For a single reboiler duty, it is theoretically possible to design the dual zone enhanced surface reboiler so that the liquid temperature is equal to its bubble point when it moves from the high pressure drop zone to the lower pressure drop zone. However, reboilers must be designed for multiple duties. Under different operating rates, boiling will occur at different locations within the reboiler, resulting in less than optimal performance for dual zone design at off-design rates.

A solution to this problem is to subdivide the higher pressure drop zone into two or more regions. FIG. 1(b) illustrates the concept by dividing the higher pressure drop zone into two regions or sub-zones. The higher pressure drop zone of this design consists of a high pressure drop region, shown as Region 1, and a lower pressure drop region, shown as Region 2. Although the pressure drop characteristics of Region 2 are lower than that for Region 1, the overall pressure drop characteristic and the overall convective heat transfer characteristic for the higher pressure drop zone are significantly higher than those in the lower pressure drop zone.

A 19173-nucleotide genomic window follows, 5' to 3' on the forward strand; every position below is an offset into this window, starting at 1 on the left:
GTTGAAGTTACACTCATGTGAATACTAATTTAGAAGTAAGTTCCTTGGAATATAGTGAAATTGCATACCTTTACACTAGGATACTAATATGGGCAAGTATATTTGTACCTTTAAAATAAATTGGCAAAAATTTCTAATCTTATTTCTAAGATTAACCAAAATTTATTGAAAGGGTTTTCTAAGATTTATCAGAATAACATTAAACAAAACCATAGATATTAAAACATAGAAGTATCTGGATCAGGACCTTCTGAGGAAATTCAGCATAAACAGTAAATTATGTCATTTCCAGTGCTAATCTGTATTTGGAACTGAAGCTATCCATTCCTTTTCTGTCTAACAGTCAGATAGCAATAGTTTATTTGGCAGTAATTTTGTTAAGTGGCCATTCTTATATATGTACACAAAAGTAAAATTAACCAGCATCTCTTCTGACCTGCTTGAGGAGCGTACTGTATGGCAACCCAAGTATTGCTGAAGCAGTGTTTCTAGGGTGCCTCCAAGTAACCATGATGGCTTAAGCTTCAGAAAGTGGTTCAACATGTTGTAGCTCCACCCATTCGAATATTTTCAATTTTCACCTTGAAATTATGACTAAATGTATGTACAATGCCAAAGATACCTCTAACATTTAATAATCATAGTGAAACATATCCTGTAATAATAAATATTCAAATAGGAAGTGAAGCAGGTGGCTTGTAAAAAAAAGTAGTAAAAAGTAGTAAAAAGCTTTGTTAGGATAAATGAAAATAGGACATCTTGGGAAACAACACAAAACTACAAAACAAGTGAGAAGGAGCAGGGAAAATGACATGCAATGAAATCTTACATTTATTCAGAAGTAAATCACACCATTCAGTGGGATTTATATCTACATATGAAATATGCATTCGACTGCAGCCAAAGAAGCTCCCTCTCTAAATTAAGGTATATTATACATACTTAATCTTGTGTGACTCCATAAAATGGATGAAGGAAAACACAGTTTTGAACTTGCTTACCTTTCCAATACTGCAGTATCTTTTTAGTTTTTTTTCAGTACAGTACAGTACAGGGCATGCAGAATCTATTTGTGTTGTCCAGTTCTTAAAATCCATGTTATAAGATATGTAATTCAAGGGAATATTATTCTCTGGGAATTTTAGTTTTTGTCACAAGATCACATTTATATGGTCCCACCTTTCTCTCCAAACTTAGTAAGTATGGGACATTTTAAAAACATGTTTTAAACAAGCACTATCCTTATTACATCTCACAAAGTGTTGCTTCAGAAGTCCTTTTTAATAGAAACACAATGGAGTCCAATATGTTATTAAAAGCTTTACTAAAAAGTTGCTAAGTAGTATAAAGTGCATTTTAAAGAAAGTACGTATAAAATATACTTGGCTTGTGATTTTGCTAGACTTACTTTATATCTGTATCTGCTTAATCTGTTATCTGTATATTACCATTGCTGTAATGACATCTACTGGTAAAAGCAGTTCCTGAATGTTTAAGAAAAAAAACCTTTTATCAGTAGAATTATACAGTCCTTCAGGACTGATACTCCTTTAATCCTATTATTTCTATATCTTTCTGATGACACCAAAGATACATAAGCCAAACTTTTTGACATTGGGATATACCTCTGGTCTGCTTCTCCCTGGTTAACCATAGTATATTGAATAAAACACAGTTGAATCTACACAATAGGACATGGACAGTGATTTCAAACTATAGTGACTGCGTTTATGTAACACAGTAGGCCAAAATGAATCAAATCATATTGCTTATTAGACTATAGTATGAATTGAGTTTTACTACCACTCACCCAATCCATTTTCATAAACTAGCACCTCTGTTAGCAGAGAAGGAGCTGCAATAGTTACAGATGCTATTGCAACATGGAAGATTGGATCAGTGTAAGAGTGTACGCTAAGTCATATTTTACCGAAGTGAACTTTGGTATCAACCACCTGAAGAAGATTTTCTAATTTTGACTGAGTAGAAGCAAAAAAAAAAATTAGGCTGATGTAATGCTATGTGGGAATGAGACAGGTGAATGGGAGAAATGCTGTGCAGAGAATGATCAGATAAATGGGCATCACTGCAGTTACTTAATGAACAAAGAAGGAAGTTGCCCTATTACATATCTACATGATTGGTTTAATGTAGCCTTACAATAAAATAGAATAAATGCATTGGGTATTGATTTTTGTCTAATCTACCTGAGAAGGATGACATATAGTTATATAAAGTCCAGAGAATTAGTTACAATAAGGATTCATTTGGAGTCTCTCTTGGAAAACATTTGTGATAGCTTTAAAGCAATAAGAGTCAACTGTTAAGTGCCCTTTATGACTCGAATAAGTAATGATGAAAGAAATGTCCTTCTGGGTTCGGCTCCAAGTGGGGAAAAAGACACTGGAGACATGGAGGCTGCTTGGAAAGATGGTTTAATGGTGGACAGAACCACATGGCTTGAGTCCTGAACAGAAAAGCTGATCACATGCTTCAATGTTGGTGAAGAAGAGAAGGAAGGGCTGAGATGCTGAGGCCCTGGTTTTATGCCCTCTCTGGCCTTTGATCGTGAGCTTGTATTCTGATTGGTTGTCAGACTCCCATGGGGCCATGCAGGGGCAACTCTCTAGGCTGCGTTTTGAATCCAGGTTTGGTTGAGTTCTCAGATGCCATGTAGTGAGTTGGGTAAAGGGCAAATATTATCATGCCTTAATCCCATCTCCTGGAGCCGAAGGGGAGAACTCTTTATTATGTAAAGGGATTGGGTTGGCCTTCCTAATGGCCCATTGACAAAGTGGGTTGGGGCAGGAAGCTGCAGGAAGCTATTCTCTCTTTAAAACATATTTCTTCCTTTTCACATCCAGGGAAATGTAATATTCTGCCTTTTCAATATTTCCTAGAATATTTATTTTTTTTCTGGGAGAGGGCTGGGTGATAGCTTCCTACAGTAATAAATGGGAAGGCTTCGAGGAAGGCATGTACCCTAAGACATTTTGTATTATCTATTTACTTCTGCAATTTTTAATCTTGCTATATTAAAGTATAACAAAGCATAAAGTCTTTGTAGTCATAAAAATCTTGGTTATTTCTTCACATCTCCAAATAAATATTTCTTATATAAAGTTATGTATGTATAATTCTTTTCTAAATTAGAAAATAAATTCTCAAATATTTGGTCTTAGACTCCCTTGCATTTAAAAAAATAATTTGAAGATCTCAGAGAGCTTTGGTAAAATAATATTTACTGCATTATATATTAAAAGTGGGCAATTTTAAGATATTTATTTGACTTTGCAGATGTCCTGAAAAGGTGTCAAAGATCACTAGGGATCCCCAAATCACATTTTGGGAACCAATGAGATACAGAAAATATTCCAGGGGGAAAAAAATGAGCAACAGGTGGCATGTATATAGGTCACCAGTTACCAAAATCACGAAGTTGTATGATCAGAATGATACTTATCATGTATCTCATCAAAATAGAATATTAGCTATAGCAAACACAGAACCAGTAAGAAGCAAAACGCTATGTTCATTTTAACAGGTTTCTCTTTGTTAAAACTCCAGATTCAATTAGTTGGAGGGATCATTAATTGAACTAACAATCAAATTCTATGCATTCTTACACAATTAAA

In the normal range of operation for a reboiler designed according to the present invention, the temperature of the fluid within Region 1 will usually be either below its bubble point (bubble point being the point on a phase diagram which represents an equilibrium between a relatively large amount of liquid and the last increment of vapor) or at a temperature below that required to initiate boiling at the high heat flux conditions occurring in Region 1. When this fluid reaches Region 2, boiling will typically begin to occur, and when boiling occurs in Region 2, a modest increase in pressure drop will occur, however, this modest increase only causes a minor decrease in circulation rate. Therefore, no appreciable decrease in reboiler performance will occur.